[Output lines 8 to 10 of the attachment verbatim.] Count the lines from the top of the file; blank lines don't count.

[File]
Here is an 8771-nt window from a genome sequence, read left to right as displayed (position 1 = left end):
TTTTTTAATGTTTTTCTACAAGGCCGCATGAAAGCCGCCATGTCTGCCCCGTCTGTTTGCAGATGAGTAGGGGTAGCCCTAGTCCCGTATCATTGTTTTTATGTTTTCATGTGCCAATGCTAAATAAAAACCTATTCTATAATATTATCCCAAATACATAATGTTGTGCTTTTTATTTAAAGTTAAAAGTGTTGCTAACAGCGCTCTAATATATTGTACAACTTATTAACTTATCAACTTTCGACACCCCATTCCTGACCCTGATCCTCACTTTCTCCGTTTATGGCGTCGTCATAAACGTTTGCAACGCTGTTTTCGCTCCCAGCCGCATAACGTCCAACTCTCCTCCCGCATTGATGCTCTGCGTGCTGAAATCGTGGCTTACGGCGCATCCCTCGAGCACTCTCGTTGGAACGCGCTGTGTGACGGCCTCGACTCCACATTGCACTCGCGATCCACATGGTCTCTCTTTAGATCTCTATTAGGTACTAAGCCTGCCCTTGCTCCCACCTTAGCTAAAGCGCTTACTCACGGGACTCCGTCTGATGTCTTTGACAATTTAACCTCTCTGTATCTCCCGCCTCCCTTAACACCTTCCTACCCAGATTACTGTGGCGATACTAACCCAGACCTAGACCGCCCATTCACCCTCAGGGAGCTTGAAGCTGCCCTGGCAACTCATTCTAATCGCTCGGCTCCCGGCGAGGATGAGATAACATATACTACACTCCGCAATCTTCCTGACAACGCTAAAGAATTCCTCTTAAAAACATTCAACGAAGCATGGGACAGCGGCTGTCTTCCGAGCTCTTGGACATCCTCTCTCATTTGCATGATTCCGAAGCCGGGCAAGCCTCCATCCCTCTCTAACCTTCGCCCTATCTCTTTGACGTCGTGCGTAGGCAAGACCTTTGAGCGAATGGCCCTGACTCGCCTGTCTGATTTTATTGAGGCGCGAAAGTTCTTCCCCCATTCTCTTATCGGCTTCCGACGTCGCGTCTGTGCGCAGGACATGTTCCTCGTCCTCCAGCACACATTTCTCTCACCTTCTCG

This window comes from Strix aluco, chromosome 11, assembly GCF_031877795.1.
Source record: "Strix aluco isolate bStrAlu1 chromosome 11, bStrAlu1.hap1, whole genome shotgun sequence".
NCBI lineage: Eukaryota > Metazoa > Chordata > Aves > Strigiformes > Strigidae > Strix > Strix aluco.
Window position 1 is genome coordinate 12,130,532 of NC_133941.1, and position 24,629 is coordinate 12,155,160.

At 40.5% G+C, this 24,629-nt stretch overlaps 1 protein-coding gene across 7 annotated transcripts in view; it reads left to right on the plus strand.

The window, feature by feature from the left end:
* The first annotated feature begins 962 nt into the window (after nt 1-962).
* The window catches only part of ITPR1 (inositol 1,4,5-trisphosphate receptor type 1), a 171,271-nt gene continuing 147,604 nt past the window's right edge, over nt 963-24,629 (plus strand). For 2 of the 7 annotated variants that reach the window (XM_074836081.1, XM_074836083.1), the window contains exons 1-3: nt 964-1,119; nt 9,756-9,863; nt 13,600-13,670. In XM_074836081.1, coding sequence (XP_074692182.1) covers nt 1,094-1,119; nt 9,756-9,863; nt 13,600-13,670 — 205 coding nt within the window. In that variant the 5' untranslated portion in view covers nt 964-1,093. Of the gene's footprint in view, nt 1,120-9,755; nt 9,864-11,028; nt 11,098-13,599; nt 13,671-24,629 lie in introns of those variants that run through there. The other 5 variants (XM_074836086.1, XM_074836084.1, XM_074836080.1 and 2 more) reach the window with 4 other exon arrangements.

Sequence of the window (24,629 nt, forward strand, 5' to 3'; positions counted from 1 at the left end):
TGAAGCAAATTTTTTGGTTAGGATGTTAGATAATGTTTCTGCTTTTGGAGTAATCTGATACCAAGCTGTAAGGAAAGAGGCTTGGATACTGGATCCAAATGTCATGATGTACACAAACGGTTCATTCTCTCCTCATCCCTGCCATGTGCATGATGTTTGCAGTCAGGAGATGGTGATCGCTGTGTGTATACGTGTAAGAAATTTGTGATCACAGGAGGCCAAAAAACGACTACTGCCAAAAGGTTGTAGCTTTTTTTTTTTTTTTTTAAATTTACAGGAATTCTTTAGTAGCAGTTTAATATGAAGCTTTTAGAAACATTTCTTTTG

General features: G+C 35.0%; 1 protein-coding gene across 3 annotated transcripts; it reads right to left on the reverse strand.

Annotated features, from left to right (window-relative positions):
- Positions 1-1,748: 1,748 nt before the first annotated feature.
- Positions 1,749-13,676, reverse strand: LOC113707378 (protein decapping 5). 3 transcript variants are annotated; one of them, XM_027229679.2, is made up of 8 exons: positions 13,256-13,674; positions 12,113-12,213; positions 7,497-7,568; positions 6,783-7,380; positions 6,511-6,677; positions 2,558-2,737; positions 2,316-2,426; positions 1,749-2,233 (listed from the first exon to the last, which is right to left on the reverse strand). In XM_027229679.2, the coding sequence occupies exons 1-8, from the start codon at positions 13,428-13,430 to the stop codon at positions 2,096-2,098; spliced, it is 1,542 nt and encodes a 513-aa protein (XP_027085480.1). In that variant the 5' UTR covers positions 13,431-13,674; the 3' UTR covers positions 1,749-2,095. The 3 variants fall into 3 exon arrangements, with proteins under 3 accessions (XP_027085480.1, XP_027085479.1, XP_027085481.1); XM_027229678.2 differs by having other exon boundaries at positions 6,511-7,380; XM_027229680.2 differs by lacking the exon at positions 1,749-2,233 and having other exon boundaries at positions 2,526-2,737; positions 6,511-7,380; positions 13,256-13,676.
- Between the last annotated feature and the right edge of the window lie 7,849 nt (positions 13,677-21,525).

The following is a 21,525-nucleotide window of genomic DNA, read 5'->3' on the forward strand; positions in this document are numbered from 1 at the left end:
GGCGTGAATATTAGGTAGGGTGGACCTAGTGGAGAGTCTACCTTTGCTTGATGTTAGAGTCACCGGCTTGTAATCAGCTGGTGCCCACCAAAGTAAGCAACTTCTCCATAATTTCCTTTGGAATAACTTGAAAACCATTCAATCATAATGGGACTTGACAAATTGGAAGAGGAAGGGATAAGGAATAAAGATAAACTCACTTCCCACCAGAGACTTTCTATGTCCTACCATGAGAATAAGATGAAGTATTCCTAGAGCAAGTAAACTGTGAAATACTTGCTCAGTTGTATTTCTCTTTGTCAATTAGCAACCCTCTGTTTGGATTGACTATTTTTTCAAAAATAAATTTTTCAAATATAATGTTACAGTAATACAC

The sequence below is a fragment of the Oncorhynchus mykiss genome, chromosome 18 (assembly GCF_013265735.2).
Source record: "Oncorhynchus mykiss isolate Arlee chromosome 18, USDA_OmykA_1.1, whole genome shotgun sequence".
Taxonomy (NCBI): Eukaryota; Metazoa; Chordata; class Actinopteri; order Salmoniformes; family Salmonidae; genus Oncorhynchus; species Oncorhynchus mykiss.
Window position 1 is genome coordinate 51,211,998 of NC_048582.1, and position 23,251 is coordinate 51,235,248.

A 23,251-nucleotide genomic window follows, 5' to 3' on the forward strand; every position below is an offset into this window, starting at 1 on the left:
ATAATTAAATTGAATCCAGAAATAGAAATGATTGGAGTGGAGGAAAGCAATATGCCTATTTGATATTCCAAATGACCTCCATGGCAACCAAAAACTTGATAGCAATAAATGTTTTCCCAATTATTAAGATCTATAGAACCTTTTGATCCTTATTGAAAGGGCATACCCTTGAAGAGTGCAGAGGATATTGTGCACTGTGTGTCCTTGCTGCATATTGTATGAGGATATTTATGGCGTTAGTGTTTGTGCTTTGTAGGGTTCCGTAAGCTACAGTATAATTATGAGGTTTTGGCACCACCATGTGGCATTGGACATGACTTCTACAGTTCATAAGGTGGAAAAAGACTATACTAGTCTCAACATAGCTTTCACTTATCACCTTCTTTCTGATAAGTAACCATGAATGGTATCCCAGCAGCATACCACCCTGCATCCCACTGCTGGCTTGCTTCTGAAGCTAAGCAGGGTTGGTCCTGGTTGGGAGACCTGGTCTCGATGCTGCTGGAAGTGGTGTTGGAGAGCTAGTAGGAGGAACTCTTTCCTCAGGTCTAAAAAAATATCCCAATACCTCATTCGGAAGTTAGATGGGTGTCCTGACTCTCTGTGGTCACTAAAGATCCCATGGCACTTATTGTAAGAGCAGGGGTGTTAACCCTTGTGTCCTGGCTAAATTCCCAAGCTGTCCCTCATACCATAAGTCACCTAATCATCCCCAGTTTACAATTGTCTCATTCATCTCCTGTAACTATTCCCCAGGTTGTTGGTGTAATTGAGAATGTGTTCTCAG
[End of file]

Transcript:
The window, feature by feature from the left end:
* The first annotated feature begins 962 nt into the window (after nt 1-962).
* The window catches only part of ITPR1 (inositol 1,4,5-trisphosphate receptor type 1), a 171,271-nt gene continuing 147,604 nt past the window's right edge, over nt 963-24,629 (plus strand). For 2 of the 7 annotated variants that reach the window (XM_074836081.1, XM_074836083.1), the window contains exons 1-3: nt 964-1,119; nt 9,756-9,863; nt 13,600-13,670. In XM_074836081.1, coding sequence (XP_074692182.1) covers nt 1,094-1,119; nt 9,756-9,863; nt 13,600-13,670 — 205 coding nt within the window. In that variant the 5' untranslated portion in view covers nt 964-1,093. Of the gene's footprint in view, nt 1,120-9,755; nt 9,864-11,028; nt 11,098-13,599; nt 13,671-24,629 lie in introns of those variants that run through there. The other 5 variants (XM_074836086.1, XM_074836084.1, XM_074836080.1 and 2 more) reach the window with 4 other exon arrangements.